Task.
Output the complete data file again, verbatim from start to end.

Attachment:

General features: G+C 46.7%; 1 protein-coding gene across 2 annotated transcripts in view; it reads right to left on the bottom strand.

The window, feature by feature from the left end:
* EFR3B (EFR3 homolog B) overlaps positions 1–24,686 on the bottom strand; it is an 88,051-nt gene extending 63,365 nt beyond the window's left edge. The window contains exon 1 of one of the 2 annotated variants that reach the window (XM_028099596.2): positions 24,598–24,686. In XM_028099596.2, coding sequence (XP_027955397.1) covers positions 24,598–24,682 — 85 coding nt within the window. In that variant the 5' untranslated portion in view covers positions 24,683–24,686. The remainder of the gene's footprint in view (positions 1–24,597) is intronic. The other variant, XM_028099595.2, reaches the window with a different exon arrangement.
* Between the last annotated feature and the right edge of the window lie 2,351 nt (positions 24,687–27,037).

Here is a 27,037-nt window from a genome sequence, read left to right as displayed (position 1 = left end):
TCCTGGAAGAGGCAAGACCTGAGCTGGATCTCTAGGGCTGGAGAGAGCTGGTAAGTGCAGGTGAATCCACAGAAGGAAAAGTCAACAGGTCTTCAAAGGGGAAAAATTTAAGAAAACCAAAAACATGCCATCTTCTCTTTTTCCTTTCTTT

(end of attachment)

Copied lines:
General features: G+C 46.7%; 1 protein-coding gene across 2 annotated transcripts in view; it reads right to left on the bottom strand.

The window, feature by feature from the left end:
* EFR3B (EFR3 homolog B) overlaps positions 1–24,686 on the bottom strand; it is an 88,051-nt gene extending 63,365 nt beyond the window's left edge. The window contains exon 1 of one of the 2 annotated variants that reach the window (XM_028099596.2): positions 24,598–24,686. In XM_028099596.2, coding sequence (XP_027955397.1) covers positions 24,598–24,682 — 85 coding nt within the window. In that variant the 5' untranslated portion in view covers positions 24,683–24,686. The remainder of the gene's footprint in view (positions 1–24,597) is intronic. The other variant, XM_028099595.2, reaches the window with a different exon arrangement.
* Between the last annotated feature and the right edge of the window lie 2,351 nt (positions 24,687–27,037).

Here is a 27,037-nt window from a genome sequence, read left to right as displayed (position 1 = left end):
TCCTGGAAGAGGCAAGACCTGAGCTGGATCTCTAGGGCTGGAGAGAGCTGGTAAGTGCAGGTGAATCCACAGAAGGAAAAGTCAACAGGTCTTCAAAGGGGAAAAATTTAAGAAAACCAAAAACATGCCATCTTCTCTTTTTCCTTTCTTT